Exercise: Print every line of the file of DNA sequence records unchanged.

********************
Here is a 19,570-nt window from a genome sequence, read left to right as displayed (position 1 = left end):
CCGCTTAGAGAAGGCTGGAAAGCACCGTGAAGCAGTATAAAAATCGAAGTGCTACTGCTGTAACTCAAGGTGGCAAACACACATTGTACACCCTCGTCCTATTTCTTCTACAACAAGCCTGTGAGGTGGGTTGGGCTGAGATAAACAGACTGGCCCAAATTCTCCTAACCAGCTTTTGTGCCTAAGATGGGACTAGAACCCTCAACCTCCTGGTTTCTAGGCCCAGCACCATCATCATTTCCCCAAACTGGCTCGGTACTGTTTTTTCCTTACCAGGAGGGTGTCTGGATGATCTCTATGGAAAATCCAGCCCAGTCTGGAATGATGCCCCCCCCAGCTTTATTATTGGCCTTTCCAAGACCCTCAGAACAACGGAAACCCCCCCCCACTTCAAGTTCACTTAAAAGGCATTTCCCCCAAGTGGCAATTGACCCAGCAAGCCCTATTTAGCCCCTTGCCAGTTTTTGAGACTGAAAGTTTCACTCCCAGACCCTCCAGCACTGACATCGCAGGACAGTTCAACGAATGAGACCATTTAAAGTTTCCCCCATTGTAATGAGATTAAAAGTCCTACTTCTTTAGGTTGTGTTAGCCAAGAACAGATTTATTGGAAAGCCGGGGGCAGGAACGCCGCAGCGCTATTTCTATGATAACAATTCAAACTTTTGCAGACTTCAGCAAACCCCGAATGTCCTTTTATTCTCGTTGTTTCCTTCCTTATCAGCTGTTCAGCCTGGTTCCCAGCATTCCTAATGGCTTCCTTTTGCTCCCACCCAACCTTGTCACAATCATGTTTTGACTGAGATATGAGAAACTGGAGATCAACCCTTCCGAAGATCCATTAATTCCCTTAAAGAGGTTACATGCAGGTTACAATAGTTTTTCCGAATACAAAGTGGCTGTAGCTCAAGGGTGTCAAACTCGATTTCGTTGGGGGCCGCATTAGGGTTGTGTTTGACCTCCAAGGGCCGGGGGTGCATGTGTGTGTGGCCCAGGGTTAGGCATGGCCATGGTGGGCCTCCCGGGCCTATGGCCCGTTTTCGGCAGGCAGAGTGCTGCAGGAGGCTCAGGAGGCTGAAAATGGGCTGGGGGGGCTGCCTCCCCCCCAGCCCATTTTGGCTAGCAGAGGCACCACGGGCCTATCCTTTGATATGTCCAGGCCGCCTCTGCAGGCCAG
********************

Here is a 19,570-nt window from a genome sequence, read left to right as displayed (position 1 = left end):
CCGCTTAGAGAAGGCTGGAAAGCACCGTGAAGCAGTATAAAAATCGAAGTGCTACTGCTGTAACTCAAGGTGGCAAACACACATTGTACACCCTCGTCCTATTTCTTCTACAACAAGCCTGTGAGGTGGGTTGGGCTGAGATAAACAGACTGGCCCAAATTCTCCTAACCAGCTTTTGTGCCTAAGATGGGACTAGAACCCTCAACCTCCTGGTTTCTAGGCCCAGCACCATCATCATTTCCCCAAACTGGCTCGGTACTGTTTTTTCCTTACCAGGAGGGTGTCTGGATGATCTCTATGGAAAATCCAGCCCAGTCTGGAATGATGCCCCCCCCAGCTTTATTATTGGCCTTTCCAAGACCCTCAGAACAACGGAAACCCCCCCCCACTTCAAGTTCACTTAAAAGGCATTTCCCCCAAGTGGCAATTGACCCAGCAAGCCCTATTTAGCCCCTTGCCAGTTTTTGAGACTGAAAGTTTCACTCCCAGACCCTCCAGCACTGACATCGCAGGACAGTTCAACGAATGAGACCATTTAAAGTTTCCCCCATTGTAATGAGATTAAAAGTCCTACTTCTTTAGGTTGTGTTAGCCAAGAACAGATTTATTGGAAAGCCGGGGGCAGGAACGCCGCAGCGCTATTTCTATGATAACAATTCAAACTTTTGCAGACTTCAGCAAACCCCGAATGTCCTTTTATTCTCGTTGTTTCCTTCCTTATCAGCTGTTCAGCCTGGTTCCCAGCATTCCTAATGGCTTCCTTTTGCTCCCACCCAACCTTGTCACAATCATGTTTTGACTGAGATATGAGAAACTGGAGATCAACCCTTCCGAAGATCCATTAATTCCCTTAAAGAGGTTACATGCAGGTTACAATAGTTTTTCCGAATACAAAGTGGCTGTAGCTCAAGGGTGTCAAACTCGATTTCGTTGGGGGCCGCATTAGGGTTGTGTTTGACCTCCAAGGGCCGGGGGTGCATGTGTGTGTGGCCCAGGGTTAGGCATGGCCATGGTGGGCCTCCCGGGCCTATGGCCCGTTTTCGGCAGGCAGAGTGCTGCAGGAGGCTCAGGAGGCTGAAAATGGGCTGGGGGGGCTGCCTCCCCCCCAGCCCATTTTGGCTAGCAGAGGCACCACGGGCCTATCCTTTGATATGTCCAGGCCGCCTCTGCAGGCCAG